We repeat corneal topography 3 months after treating anterior basement membrane dystrophy with superficial keratectomy or by removing Salzmann’s nodules. Again, if quality measurements are not obtainable, we wait longer or change our surgical plan. Patients should be counseled to accept that the change in surgical plan could be a monofocal lens instead of a multifocal, or even no refractive surgery at all if the corneal surface is not healthy enough.

Finally, we perform macular OCT on all candidates for refractive cataract surgery to rule out retinal conditions, such as vitreomacular traction.


  • Corneal topography with or without tear film qualifier
  • Corneal wavefront mapping
  • Corneal epithelial mapping
  • Staining with fluorescein, lissamine green, and/or rose bengal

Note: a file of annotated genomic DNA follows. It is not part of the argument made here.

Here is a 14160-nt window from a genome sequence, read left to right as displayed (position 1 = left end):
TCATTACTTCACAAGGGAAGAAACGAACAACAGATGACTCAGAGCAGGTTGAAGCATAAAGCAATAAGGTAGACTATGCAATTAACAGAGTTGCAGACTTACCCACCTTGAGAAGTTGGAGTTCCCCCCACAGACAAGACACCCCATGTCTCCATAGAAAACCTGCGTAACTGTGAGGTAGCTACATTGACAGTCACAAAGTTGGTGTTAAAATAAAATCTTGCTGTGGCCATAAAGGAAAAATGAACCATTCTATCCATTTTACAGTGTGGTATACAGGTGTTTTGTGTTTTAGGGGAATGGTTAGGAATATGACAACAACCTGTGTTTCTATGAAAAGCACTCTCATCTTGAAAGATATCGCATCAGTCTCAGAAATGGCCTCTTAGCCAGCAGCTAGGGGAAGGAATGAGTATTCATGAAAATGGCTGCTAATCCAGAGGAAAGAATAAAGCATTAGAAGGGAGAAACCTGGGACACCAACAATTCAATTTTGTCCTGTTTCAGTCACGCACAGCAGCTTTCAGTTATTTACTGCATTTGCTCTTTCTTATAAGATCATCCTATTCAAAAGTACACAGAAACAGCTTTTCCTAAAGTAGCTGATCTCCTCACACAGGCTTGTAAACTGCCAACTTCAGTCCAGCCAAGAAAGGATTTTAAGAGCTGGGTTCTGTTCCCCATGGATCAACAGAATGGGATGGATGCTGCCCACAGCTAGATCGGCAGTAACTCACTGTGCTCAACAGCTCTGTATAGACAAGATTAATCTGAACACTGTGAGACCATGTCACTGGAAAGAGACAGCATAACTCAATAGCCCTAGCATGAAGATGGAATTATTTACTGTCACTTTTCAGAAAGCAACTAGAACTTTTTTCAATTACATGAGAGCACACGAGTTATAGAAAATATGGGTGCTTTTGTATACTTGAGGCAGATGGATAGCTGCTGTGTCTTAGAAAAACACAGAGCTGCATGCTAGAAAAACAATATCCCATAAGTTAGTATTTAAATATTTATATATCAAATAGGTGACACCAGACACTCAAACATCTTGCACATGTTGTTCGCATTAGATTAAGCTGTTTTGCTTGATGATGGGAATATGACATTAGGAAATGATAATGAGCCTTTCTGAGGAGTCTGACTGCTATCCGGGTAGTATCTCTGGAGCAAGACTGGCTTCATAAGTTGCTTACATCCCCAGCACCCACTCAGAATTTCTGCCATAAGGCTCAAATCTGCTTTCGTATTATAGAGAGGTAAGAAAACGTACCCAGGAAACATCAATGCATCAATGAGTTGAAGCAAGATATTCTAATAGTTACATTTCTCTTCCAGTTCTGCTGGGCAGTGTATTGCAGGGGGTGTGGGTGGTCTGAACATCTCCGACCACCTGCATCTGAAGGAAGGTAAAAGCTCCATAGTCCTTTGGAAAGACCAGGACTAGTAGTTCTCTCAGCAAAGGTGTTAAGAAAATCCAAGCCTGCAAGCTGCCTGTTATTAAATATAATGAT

• Tear osmolarity
  • MMP-9 testing
  • OCT of the macula
  • Optical biometry

Validate Measurements

Surgeons should perform multiple corneal topography measurements at different times, with, preferably, several different corneal topography devices to evaluate measurement consistency. Where I practice, we examine the patterns of the axis of astigmatism and magnitude among 3 devices on 2 different days.

To ensure accuracy, we ask patients to begin using artificial tears q.i.d. and warm compresses with eyelid hygiene b.i.d. 3 weeks before they arrive for their first preoperative examination and until the day of their surgery.

We obtain measurements when the patient is initially evaluated, and repeat them when the patient returns for their biometry and A-scan measurements. If measurements on 3 instruments show the axis at 175, 178, and 171, for example, we can easily determine the axis of treatment. However, if measurements are 178, 158, and 142, we know we will not be able to treat this patient effectively.